Tag Archives: agricultural land Nigeria

No Clean-Up, No Justice: Ogoniland, Nigeria

The UN Environment Programme in 2011 proposed the creation of a $1 billion fund to repair the damage done by decades of crude spills in the Ogoniland area in southeastern Nigeria. However, progress has been poor and the little work that has been done is sub-standard, advocacy groups including Amnesty International reported in June 2020.  “Research reveals that there is still no clean-up, no fulfillment of ‘emergency’ measures, no transparency and no accountability for the failed efforts, neither by the oil companies nor by the Nigerian government,” the groups said.

Shell’s Nigerian unit pumped oil in Ogoniland until 1993, when the company withdrew amid increasing protests against its presence. Even though the Hague-based company no longer produces crude in the area, a joint venture operated by Shell Petroleum Development Company, or SPDC, still owns pipelines that crisscross the region.

A government agency responsible for overseeing the clean-up, the Hydrocarbon Pollution Remediation Project, known as Hyprep, was finally set up in 2017 after several false starts, but it’s failing to deliver. …“Hyprep is not designed, nor structured, to implement a project as complex and sizable as the Ogoniland clean-up,” the report cites UNEP as saying in 2019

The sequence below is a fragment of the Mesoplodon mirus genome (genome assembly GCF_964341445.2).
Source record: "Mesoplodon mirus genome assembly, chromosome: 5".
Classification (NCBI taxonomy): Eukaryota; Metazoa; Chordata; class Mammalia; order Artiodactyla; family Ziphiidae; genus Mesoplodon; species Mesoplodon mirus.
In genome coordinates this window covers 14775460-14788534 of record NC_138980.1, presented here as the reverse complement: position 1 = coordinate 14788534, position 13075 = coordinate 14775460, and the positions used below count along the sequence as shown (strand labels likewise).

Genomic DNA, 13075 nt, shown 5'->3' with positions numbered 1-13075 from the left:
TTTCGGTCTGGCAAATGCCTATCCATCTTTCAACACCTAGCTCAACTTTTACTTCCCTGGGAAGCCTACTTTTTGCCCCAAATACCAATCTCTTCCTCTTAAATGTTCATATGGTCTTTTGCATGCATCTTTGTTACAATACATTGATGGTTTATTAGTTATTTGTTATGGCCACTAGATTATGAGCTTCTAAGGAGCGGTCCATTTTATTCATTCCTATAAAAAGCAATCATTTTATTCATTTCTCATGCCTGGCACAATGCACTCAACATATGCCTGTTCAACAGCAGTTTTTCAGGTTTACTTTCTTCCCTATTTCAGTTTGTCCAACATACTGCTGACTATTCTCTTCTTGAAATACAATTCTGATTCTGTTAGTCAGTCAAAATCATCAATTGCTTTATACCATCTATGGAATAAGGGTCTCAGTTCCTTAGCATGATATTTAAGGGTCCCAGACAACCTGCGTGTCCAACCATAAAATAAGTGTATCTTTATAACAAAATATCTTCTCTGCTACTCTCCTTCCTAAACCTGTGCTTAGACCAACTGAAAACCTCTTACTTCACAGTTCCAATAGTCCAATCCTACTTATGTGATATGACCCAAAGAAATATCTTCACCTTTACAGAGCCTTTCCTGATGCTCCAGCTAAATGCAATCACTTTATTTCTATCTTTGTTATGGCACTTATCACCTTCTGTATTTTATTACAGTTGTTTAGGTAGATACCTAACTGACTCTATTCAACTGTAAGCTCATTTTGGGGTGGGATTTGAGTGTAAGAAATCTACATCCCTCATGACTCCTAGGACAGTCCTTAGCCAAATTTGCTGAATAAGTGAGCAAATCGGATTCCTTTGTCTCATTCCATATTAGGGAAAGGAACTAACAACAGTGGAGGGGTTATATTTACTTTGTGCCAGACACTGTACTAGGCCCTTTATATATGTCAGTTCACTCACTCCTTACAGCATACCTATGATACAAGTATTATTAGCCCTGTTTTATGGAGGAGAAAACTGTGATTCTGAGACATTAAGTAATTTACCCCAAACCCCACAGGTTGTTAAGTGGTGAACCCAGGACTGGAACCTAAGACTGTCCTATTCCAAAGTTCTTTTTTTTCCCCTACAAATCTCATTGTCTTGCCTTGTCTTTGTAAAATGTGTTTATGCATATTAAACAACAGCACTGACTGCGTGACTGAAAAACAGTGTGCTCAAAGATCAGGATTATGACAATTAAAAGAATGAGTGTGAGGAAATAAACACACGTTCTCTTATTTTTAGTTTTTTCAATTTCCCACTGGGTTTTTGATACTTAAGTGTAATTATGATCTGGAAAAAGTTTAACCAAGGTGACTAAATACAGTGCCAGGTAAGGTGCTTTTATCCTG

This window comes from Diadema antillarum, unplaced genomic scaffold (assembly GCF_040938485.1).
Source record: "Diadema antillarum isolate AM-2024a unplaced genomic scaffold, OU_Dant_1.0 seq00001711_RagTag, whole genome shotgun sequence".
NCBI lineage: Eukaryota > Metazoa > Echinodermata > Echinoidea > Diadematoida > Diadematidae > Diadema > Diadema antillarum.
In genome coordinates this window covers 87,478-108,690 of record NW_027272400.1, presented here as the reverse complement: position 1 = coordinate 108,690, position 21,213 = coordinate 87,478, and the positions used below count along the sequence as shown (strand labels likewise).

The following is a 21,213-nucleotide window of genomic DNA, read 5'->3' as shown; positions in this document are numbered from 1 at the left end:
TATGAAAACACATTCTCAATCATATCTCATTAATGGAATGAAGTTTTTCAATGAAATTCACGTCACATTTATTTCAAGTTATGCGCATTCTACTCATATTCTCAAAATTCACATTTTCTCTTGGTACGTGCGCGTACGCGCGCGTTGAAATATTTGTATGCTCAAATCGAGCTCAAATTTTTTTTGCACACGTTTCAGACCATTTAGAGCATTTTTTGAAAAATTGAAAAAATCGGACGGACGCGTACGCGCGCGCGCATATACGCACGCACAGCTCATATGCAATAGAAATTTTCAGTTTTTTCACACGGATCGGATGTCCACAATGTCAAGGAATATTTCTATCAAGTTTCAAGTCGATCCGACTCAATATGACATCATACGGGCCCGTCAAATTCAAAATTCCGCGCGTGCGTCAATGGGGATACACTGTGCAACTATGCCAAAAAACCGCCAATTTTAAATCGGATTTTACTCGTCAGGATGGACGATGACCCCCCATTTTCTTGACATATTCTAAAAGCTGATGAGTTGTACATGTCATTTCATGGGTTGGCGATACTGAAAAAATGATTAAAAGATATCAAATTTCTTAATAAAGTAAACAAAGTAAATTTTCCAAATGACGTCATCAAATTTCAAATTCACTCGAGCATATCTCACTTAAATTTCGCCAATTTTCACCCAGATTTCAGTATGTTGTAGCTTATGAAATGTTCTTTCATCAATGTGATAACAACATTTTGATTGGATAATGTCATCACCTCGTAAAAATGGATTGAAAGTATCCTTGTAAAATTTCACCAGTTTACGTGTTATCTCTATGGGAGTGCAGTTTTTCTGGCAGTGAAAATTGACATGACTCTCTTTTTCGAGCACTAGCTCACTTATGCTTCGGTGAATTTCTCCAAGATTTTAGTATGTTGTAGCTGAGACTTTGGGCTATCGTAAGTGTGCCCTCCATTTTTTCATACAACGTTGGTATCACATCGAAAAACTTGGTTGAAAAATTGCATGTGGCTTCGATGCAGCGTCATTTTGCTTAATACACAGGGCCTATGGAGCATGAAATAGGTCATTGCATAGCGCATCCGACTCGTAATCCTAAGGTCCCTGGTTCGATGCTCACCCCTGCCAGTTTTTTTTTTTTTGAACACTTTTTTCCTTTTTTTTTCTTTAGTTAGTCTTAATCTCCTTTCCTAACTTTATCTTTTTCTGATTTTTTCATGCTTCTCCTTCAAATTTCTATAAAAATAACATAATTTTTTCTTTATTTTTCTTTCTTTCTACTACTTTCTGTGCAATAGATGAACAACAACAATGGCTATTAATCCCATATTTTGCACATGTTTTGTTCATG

Excerpt from Clean Up Oil in Nigerial Lacks Progress, Bloomberg, June 18,, 2020

Land Scarcity: Nigeria

Muslim herdsmen fleeing Boko Haram jihadists and fast-spreading desertification in the north of Nigeria are clashing with Christian farmers in the south, adding a dangerous new dimension to the sectarian tensions and militancy plaguing the country.

Thousands of people from Muslim Fulani tribes have moved southwards this year, leading to a series of clashes over land that have killed more than 350 people, most of them Christian crop farmers, according to residents and rights activists.

The fighting threatens to fracture the country further by bolstering support for a Christian secessionist movement in the south-east, which has been lingering for decades but gained fresh momentum late last year when resentment over poverty and the arrest of one of its leaders spilled over into street protests… [The Christian South] is campaigning  for an independent Biafra. They say they want to stop the Muslim north from dominating the Christian south…..The population of poverty-stricken Nigeria is expected to more than double to almost 400 million by 2050, according to the United Nations.y.

In one of the deadliest clashes, about 50 people were killed in April when Fulanis attacked the village of Nimbo in the south-eastern state of Biafra, according to residents, rights groups and lawmakers who visited Nimbo after the violence.

Excerpts from, Nigeria riven by new battles over scarce fertile land, Reuters, August 12, 2016